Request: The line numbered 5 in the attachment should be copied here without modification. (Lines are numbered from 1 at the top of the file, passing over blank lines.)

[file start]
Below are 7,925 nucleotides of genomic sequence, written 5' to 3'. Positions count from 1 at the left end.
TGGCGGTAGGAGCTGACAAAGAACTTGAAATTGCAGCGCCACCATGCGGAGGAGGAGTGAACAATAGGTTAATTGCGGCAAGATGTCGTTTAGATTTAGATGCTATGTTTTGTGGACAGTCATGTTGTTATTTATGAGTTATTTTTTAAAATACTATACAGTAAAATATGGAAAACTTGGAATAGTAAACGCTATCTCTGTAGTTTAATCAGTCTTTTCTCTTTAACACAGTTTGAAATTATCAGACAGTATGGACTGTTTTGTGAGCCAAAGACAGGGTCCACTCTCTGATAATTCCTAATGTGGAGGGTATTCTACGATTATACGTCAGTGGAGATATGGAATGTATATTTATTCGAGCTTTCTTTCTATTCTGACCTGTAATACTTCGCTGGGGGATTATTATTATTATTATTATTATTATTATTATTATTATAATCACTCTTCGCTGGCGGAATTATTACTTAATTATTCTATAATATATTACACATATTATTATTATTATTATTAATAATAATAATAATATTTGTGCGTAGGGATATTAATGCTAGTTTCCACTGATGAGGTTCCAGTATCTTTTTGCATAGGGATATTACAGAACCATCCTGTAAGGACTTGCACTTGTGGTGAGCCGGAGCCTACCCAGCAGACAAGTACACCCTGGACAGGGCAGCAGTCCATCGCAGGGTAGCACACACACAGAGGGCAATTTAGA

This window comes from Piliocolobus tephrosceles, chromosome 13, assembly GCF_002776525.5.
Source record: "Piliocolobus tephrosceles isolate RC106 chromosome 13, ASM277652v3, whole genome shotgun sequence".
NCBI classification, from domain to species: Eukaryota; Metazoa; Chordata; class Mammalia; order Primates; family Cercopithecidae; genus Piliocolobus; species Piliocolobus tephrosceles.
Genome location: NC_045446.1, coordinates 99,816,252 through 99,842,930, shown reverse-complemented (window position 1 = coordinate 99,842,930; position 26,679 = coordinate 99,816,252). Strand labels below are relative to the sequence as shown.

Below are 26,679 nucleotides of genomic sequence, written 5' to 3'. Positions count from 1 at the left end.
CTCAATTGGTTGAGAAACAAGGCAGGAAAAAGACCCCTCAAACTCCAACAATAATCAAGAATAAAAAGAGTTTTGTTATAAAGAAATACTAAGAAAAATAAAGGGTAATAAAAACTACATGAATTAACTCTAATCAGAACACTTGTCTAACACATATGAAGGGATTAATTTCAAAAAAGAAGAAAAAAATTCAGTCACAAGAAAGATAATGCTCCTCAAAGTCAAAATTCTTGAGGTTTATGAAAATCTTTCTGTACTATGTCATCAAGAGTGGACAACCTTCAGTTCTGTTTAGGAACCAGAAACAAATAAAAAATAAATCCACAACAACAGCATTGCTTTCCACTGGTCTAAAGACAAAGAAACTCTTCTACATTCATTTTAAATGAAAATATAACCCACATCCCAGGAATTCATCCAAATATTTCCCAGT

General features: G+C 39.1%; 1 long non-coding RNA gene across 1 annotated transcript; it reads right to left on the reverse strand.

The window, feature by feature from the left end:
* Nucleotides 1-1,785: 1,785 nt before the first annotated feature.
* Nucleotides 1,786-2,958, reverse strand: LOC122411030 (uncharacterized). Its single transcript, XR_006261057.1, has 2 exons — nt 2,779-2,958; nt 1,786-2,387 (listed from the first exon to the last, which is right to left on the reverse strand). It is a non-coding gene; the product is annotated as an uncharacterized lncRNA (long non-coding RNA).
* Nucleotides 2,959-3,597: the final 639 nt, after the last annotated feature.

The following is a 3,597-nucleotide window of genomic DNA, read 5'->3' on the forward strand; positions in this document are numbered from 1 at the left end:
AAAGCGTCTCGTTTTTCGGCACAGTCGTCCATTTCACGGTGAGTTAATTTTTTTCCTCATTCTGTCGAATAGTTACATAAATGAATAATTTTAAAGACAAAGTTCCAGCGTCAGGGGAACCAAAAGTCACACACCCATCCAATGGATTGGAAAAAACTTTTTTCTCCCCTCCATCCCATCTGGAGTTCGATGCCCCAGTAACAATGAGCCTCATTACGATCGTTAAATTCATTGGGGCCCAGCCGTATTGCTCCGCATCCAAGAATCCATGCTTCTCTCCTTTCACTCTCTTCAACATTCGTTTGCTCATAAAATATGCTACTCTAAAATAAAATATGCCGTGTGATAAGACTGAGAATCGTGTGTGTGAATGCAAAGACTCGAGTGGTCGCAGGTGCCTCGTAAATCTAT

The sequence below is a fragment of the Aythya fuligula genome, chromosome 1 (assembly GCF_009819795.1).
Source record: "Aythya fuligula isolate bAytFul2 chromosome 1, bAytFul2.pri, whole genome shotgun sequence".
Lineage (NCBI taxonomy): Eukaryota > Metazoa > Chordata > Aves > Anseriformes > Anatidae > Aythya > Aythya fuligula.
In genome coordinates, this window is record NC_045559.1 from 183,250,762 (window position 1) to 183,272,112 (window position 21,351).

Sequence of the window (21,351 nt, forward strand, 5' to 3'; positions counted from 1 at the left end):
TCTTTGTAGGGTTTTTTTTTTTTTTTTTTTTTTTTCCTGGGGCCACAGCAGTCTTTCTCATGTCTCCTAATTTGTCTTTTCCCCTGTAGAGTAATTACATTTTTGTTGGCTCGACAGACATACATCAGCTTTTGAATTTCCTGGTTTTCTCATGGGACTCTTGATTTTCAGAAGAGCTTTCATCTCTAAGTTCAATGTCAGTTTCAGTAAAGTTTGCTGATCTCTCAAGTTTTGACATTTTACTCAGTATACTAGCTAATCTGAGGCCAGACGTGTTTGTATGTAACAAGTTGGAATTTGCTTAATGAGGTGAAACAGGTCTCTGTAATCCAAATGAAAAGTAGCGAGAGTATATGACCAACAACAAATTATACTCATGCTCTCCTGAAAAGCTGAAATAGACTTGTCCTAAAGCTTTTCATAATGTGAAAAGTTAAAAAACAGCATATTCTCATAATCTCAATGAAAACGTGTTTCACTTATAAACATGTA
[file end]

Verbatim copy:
NCBI classification, from domain to species: Eukaryota; Metazoa; Chordata; class Mammalia; order Primates; family Cercopithecidae; genus Piliocolobus; species Piliocolobus tephrosceles.